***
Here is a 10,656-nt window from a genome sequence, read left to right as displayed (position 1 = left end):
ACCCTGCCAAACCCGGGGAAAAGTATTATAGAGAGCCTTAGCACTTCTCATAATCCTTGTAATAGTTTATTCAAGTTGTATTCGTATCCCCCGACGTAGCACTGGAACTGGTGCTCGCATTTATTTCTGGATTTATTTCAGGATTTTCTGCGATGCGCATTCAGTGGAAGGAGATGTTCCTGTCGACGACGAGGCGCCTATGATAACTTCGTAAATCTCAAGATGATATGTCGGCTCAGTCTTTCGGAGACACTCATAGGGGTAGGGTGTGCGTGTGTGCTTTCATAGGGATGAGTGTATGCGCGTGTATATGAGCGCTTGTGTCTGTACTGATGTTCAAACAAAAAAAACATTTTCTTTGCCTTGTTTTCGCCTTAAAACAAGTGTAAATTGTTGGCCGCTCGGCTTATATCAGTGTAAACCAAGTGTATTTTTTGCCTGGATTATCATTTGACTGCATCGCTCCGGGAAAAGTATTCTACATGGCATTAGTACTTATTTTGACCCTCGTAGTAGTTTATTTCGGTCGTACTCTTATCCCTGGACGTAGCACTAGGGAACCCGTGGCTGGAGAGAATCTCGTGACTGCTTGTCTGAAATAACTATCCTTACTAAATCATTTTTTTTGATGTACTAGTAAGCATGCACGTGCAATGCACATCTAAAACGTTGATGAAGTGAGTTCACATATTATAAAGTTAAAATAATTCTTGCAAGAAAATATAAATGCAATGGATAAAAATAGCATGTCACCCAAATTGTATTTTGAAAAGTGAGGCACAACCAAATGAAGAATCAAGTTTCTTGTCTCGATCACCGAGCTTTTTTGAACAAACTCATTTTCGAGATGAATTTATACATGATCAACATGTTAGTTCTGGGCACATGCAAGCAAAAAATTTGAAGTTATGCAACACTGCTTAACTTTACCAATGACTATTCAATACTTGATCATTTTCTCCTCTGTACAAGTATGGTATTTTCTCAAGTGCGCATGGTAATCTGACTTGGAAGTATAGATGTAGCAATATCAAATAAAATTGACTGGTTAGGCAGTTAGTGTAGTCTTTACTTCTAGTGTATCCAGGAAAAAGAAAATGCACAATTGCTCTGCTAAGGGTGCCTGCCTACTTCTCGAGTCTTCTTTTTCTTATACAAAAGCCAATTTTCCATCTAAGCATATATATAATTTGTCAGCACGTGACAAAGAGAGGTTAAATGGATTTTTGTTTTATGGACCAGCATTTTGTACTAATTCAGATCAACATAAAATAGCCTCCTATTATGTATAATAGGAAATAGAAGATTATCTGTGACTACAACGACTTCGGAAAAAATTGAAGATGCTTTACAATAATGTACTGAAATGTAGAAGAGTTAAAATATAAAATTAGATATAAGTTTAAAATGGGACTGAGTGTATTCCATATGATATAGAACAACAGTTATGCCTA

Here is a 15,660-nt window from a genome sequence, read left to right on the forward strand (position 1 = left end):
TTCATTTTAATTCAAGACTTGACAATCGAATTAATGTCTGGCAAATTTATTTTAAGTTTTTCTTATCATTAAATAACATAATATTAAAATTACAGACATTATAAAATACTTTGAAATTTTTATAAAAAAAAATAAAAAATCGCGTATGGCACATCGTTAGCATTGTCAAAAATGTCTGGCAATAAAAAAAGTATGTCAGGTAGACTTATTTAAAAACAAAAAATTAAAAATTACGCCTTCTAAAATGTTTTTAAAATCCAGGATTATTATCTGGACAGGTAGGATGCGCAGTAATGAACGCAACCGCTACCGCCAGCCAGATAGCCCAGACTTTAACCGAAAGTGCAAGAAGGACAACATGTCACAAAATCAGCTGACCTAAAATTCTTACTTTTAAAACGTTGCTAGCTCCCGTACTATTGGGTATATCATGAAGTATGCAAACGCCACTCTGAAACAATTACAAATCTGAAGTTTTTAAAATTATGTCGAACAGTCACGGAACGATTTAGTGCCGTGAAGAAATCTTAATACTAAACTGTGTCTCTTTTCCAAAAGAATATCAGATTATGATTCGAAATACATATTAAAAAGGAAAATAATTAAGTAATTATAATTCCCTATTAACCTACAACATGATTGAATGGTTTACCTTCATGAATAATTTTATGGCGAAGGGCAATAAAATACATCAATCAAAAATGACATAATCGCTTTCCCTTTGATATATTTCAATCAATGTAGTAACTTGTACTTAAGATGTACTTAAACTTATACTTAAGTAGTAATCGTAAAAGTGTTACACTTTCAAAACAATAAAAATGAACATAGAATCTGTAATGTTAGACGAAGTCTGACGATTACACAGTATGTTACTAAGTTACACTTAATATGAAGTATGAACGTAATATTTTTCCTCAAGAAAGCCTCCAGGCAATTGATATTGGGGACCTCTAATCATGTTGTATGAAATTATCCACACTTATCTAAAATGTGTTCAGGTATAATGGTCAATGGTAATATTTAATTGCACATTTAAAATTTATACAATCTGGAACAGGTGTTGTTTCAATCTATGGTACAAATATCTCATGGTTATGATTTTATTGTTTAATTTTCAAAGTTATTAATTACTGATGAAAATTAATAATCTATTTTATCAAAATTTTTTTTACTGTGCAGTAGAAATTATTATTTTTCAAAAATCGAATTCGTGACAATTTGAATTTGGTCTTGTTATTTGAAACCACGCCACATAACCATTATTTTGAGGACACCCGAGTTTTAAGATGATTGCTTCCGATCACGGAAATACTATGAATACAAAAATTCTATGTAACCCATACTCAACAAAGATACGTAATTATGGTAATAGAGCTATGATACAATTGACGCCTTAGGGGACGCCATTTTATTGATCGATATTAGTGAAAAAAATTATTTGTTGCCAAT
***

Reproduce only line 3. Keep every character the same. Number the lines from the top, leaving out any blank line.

Here is a 15,660-nt window from a genome sequence, read left to right on the forward strand (position 1 = left end):